Susan Sontag's 'In America': artfulness and scholarship

On Books

March 05, 2000|By Michael Pakenham

Susan Sontag is one of the most interesting minds in America. I first became aware of her by reading her still often-anthologized essay, "Notes on Camp," published in 1964 in Partisan Review. It created a stir among my chattier friends, who recommended it. It brilliantly made clear the concept of the then-burgeoning mockery of seriousness. (Think pink flamingos.)

The analytic discipline and the precision of expression in that piece launched the term "camp" into the common vocabulary. It began to convince me that Sontag was one of those rare talents who combine the creative insight of the artist and the comprehensive perspective of the scholar at their best.

That was more than 30 years ago. I was relatively inexperienced, but I was not easily impressed. Nothing I have read of hers since has dissuaded me.

She has done many other essays. Often, I have not agreed with her, have been unpersuaded by her reasoning. But that reasoning, so far as I can remember, has always been clean, clear, accessible.

She wrote a lot on Vietnam -- an early protester, she went to Hanoi when that was very bad manners -- on pornography, fascism, photography. She has opened many windows into America and the world through popular culture.

She was struck with cancer in 1977 and wrote a powerful and important book, "Illness As Metaphor," and then, in 1991, a sort of sequel, with political dynamics, "AIDS and Its Metaphors." She has done four novels.

She has travelled the world, especially to observe war, which she does not like. She has written and directed four full-length films, and has directed plays.

Her last book was "The Volcano Lover," a title that refers to Sir William Hamilton, who adored volcanoes and whose wife, Emma, was the lover of Admiral Horatio Nelson. The book draws on and redraws history in Napoleon's world.

Now comes "In America" (Farrar, Straus & Giroux, 387 pages, $26). It also could be characterized as a historical novel -- though it has nothing in common with the vast majority of the contrivances that carry that genre designation.

At the heart of the novel is an intense, brilliant actress who is troubled and a paradise-seeker. The character and events are drawn also from history -- the life of Helena Modzejewska, Poland's top actress in the late 1800s; but the bulk of the action is fiction.

Sontag's fictional substitute is Maryna Zalezowska She is developed slowly and very artfully -- with conversations, in letters to herself, through the eyes of others. She is married to an adoring husband, surrounded by men who are almost universally in love with her, financially comfortable and widely admired by a huge public.

In May of 1876, she is 35 and "at the pinnacle of her glory." But, after intense reflection, she yearns for a more profound meaning. She cancels the rest of the season in Poland. It is a time of high hope in modernity, the onset of acceptance of Darwin. Maryna follows the rambling teachings of Charles Fourier, a utopian sage.

She decides to emigrate to America, drawing her husband, her son, her aspiring lover and others with her. They establish a utopian model farm in California. Through a playing out of incompetence, failure of zeal and wrong-headedness, the project fails.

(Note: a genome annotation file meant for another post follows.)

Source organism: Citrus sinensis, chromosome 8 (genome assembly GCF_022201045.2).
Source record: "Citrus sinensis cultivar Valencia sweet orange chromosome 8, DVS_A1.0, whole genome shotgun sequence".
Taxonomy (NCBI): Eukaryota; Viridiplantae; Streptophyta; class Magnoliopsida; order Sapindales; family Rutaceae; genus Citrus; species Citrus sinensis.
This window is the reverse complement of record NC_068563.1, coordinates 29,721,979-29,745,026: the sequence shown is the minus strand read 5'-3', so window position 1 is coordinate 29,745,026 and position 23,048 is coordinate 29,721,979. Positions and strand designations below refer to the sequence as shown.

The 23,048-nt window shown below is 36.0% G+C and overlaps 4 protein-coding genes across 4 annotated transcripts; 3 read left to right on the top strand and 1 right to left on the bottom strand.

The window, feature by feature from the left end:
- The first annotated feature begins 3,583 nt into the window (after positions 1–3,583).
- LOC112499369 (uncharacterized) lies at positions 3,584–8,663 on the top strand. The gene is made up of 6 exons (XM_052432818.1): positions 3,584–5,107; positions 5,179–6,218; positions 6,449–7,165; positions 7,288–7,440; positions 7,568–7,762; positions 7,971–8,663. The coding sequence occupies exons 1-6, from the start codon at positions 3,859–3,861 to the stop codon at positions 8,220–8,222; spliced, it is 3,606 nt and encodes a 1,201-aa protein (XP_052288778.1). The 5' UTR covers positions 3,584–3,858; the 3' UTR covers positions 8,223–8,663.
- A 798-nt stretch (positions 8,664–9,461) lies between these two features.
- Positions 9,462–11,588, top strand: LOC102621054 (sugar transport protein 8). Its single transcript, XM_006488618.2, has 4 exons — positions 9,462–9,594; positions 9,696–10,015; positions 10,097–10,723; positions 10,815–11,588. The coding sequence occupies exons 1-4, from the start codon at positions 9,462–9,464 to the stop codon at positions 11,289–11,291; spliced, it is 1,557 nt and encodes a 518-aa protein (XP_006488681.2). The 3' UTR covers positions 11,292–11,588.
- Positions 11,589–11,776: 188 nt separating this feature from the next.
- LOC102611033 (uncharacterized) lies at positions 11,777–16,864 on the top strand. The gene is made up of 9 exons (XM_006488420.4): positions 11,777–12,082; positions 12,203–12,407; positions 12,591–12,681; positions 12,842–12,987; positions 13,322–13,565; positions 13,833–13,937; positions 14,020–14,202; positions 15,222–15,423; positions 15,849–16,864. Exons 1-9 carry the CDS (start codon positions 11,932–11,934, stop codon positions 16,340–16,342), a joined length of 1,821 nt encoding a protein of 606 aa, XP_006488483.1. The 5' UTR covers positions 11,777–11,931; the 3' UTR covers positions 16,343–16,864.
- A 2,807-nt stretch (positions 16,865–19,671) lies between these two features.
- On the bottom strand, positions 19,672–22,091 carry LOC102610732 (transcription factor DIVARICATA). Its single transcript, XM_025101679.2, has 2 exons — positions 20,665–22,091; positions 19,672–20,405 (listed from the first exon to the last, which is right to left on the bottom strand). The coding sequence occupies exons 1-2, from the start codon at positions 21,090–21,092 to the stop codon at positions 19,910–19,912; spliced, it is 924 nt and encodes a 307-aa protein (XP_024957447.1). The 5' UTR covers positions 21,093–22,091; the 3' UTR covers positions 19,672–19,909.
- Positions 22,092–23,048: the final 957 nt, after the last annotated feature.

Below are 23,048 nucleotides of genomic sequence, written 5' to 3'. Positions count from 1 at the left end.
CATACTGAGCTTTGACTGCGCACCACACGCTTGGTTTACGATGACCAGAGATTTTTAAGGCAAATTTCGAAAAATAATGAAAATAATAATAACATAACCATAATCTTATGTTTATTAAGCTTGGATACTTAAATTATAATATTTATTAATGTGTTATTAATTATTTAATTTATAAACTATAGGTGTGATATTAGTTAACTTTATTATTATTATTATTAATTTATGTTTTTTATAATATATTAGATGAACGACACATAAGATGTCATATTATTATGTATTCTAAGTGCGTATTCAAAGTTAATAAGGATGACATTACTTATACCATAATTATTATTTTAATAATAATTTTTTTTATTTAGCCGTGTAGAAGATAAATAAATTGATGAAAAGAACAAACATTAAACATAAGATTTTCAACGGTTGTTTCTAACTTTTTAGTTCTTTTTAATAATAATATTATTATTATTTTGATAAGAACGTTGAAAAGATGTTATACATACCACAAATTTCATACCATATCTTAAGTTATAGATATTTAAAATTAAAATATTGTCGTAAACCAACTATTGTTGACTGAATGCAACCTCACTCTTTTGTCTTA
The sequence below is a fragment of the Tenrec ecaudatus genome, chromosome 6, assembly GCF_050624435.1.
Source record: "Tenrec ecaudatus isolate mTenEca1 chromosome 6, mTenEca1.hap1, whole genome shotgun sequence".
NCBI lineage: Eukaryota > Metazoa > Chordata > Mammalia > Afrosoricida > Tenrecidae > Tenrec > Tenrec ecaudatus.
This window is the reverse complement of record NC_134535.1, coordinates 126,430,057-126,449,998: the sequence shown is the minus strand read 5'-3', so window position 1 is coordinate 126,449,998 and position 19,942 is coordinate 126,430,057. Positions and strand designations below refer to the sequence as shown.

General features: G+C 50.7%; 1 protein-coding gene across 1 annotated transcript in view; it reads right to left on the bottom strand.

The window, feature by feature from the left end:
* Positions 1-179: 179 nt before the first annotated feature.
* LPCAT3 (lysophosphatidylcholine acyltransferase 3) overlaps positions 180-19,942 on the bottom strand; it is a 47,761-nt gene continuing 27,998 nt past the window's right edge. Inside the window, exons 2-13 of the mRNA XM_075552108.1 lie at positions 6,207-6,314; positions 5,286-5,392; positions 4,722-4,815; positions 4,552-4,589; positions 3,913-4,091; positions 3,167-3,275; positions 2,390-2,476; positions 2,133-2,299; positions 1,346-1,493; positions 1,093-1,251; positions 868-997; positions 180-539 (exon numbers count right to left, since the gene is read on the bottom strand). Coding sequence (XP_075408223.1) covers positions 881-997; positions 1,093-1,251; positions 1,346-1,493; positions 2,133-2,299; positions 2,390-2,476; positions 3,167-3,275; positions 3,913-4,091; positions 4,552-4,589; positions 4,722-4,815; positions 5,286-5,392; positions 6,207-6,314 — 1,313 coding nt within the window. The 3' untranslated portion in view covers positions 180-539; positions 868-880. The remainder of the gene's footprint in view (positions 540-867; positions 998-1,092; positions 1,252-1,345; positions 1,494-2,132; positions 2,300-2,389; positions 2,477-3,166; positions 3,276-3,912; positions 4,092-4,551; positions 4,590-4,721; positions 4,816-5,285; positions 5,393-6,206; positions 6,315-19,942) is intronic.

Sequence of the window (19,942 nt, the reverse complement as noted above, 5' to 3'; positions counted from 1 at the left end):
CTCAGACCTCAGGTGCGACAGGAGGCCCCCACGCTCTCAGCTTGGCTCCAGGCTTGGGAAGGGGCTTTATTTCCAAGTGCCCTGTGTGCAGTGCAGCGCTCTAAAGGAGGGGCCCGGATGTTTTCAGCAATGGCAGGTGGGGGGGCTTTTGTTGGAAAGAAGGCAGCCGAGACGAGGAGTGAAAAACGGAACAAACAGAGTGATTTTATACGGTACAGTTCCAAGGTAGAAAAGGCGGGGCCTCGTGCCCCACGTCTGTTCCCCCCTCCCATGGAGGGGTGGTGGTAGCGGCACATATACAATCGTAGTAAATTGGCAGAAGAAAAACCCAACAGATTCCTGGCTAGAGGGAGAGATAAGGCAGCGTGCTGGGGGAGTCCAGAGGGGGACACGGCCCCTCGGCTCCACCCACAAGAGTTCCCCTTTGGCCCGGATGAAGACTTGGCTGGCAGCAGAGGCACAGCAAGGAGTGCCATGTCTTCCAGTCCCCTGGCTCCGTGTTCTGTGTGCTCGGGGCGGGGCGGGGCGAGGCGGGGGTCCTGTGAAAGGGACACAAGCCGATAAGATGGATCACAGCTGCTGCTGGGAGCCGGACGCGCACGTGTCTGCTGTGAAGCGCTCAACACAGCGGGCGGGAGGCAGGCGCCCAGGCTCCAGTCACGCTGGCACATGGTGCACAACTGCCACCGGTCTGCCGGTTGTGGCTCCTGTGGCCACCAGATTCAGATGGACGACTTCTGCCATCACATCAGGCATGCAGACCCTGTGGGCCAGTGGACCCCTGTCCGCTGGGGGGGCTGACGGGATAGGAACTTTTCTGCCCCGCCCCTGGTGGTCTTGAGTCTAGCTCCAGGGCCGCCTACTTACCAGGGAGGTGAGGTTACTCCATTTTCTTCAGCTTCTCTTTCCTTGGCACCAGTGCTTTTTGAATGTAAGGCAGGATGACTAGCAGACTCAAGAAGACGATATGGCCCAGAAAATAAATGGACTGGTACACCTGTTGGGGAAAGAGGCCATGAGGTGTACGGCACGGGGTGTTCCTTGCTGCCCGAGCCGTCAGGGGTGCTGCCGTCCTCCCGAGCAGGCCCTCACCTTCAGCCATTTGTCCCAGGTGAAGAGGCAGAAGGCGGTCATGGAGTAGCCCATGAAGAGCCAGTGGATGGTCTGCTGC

By the end of the story, she has adopted the name of Marina Zalenska and has become, in words attributed to Edwin Booth, brother of John Wilkes Booth, Lincoln's assassin, "the greatest actress in the English-speaking world ... A Pole with an accent" -- but an accent that is a key to her charm.

She has also become completely self-indulgent, a mockery of virtually everything that is meant by integrity.

The final chapter is a monologue by Edwin Booth seductively addressed to Marina/Maryna, a sort of bitterly ironic preening prattle about the promises and miseries of the world -- much of it through the familiar images of Shakespearian characters.

It is a tour de force of theatrical passion, concision, rancor -- and the failed hope of joy and of genuineness. On finishing that 18-page exhortation, and thus the book, I felt almost compelled to cancel the next two or three days' duties and to go back to page one and slowly reread the book straight through.

What's the book about? What's any serious novel about? Truth, of course, about what motivates or enables men and women to navigate through life. About the ironies that abound in the confict between life's simplicity and its complexity.

In choosing a European prism through which to explore what could be seen as the essence of America, Sontag took great risk. The over-honored cliche (most often thrown at Henry James's gravestone) is that European culture is old and thus exhausted, all-enduring and thus corrupt; and that American culture is young and unthinking, brash and finally rather stupid -- but innocent and decent.

Sontag takes that cliche and puts it through an unrelenting series of inversions. America is celebrated. The severe limits of European societies are laid bare as unpromising, while America runs over with promise. Yet, in America, Maryna, the supremely innocent immigrant, becomes Marina, a creature bereft of personal integrity. Is this America at work on an innocent European or the weaknesses of Europe emerging in American light?

Reading this book convinces me, once again, that Sontag is one of the most interesting minds in the generation we more or less share -- analytic, daring, inventive and profoundly moral.

She is wiser than she was 36 years ago, surer of her craft. "In America" is a magical accomplishment by an alchemist of ideas and words, images and truth. Read it.

Pub Date: 03/05/00

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